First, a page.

Should You Take A Lump Sum Or Annuity If You Win The Lottery?

Cole Mayer

One of the biggest decisions lottery winners have to face immediately is whether to take their payouts as a lump sum or in installments, also known as an annuity. These questions also extend to those with pensions, but the question remains the same: All at once, or over time? There’s tax implications and the actual amount of money you receive will be different depending on how you are paid. Let’s look at pros and cons of each.

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Pros and Cons of a Lump Sum


The most obvious pro is access to all the money at once. There’s no waiting, no need to budget out how you will spend the few million allotted each month. It’s all there, ready for you to spend. If it’s not the Powerball, then you don’t run the risk of losing out on money you and your family could have earned.

If you invest properly – more on that later — it’s entirely possible to come out in the end with the same amount of money as if you took the annuity.


Despite also being under Pros, you have access to all of the money at once. This makes purchasing quite a few big-ticket items in quick succession a huge temptation. You can afford the mansion, the fancy car, and the boat, so why not?

The answer is simple: You’ll go broke. About 70 percent of lottery winners fall into this trap, spending their money without thinking much about it, not realizing there are taxes to pay on these items — remember that in most states, lottery winnings are taxed as income — and suddenly the money is gone. Even celebrities run into these problems.

The same is true for pensions. Improper investing could mean your pension is gone, and you have no money to see you through the rest of your retirement. Your options are limited in this case.

Lump sums are also taxed more than annuities. For example, in 2016, for the $1.5 Powerball lottery, a winning ticket – of which there could be three – would get $310 million each. Except the government immediately imposes a 25 percent tax, and come tax season, the IRS would take another 14.6 percent, for a total of 39.6 percent, or the same as the top income bracket. Suddenly, the $310 million is now $187.2 million per ticket. Still a lot of money, but not nearly as much as the winner might assume they would be getting.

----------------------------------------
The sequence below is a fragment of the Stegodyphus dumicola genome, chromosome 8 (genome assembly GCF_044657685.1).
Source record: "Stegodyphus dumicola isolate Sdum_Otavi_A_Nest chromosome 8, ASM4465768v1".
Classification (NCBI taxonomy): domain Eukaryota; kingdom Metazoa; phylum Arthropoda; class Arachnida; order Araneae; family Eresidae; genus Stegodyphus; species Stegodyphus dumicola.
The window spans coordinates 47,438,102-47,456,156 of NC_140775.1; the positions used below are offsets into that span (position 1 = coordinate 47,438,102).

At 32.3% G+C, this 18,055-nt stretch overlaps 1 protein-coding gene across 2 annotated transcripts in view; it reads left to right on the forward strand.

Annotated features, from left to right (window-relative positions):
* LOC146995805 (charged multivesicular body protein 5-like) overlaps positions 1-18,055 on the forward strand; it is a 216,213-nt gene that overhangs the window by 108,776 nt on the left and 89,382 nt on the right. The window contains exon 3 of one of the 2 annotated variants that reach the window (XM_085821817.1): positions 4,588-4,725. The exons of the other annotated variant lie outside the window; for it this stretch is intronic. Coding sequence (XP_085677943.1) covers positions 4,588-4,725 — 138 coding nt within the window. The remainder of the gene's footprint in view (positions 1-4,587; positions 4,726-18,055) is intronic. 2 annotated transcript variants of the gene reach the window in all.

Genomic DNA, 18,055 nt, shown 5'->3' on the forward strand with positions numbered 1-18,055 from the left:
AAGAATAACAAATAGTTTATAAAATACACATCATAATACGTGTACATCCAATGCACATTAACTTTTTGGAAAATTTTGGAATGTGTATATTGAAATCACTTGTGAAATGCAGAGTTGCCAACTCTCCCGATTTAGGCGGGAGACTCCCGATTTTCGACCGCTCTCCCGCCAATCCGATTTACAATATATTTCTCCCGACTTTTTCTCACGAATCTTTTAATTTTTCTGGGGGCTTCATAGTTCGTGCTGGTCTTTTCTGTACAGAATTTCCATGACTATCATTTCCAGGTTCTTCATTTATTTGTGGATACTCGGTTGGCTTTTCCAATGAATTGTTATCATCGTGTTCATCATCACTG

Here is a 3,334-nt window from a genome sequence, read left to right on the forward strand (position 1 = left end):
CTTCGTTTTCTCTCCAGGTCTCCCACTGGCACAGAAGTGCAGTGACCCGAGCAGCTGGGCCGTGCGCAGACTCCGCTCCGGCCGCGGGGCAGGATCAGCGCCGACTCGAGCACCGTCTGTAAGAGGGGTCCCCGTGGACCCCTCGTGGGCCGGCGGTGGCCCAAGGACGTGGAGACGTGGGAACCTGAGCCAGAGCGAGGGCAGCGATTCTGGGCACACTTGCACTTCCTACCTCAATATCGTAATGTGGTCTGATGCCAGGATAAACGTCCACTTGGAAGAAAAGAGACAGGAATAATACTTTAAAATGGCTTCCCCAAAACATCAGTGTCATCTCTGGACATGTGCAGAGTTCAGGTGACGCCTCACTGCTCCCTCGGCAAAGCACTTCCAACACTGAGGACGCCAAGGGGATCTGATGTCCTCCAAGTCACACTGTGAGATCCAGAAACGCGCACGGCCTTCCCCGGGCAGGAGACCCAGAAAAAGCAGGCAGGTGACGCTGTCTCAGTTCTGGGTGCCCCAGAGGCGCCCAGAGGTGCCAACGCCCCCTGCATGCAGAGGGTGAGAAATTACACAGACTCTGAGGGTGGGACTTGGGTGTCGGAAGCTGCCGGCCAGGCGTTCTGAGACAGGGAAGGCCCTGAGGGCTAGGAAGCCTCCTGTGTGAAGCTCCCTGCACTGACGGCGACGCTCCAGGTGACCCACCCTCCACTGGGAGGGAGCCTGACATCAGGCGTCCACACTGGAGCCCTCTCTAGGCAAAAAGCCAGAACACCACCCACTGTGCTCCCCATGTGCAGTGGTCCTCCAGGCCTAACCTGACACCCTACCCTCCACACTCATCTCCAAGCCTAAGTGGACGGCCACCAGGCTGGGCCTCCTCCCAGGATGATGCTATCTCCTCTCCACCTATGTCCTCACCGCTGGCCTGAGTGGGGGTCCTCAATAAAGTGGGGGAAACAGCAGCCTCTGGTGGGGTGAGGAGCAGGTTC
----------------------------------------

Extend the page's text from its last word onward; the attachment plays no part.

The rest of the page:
Pros and Cons of an Annuity


There’s two big pros to an annuity, and both involve you getting to keep more money. First, annuities are taxed less than a lump sum, so over time, you will see more money in the bank.

Going back to 2016’s Powerball, the annuity would pay out yearly until 2045, despite the winner dying. For the first year, it’s a payout of $7.53 million. But, because annuities accrue interest to fight inflation, the last payment would be about $31 million. Note that the first payout is immediate, so the 30 payments are stretched over 29 years.

For pensions, the annuity does not run out until you die. This means guaranteed income for the duration of your life, though how much you earn can depend on how well the company you retired from is doing financially. This matters more if you have a large pension.

Second, because by their very nature you don’t get all the money immediately, you can’t spend it all quickly. You have to create a budget of sorts. Plus, if you do burn through your multi-million yearly payout, you can rest assured that, as long as you are alive and there are payments left, you will have money next year. Millions of dollars, to boot.


The major con is that you won’t receive all the money at once. Though, if you are able to spend the millions of dollars of your first payout within a year, it may be a good idea to take a look at your budget again, and perhaps make a visit to a financial planner to ensure you are still able to pay bills, as your credit could suffer otherwise.

There is one other con that applies to lotteries other than Powerball. While the Powerball winnings can be paid out in an annuity to family members should the winner die, other lotteries will simply stop payments. If the winner is older, the lump sum option may be the better choice.

For pensions, unlike lotteries, annuities are not adjusted for inflation or cost of living. It is a set amount. However, unlike lotteries, there is no time limit for payments — they keep going until death.


Finally, in either case, it’s a good idea to invest some of the winnings. It can be for multiple reasons — retirement, college funds for the kids, a trust fund for when they are older, or just leaving inheritance. There’s also investing in stocks to make money. It’s entirely possible to invest enough of lottery winnings smartly in order to live solely off of the dividends.

Those choosing a lump sum but making smart investments can still end up with the same amount of money as those choosing the annuity in this way. With installments, it allows for more spending than is possible with just the lottery payouts alone.

Whether you choose to take a lottery payout or pension as a lump sum or annuity depends on your situation. The goal in either case is to make the money go as far as possible without spending it all. Investing is an excellent way to make the most of your sudden windfall, with living off of just the dividends a possibility with smart investing.

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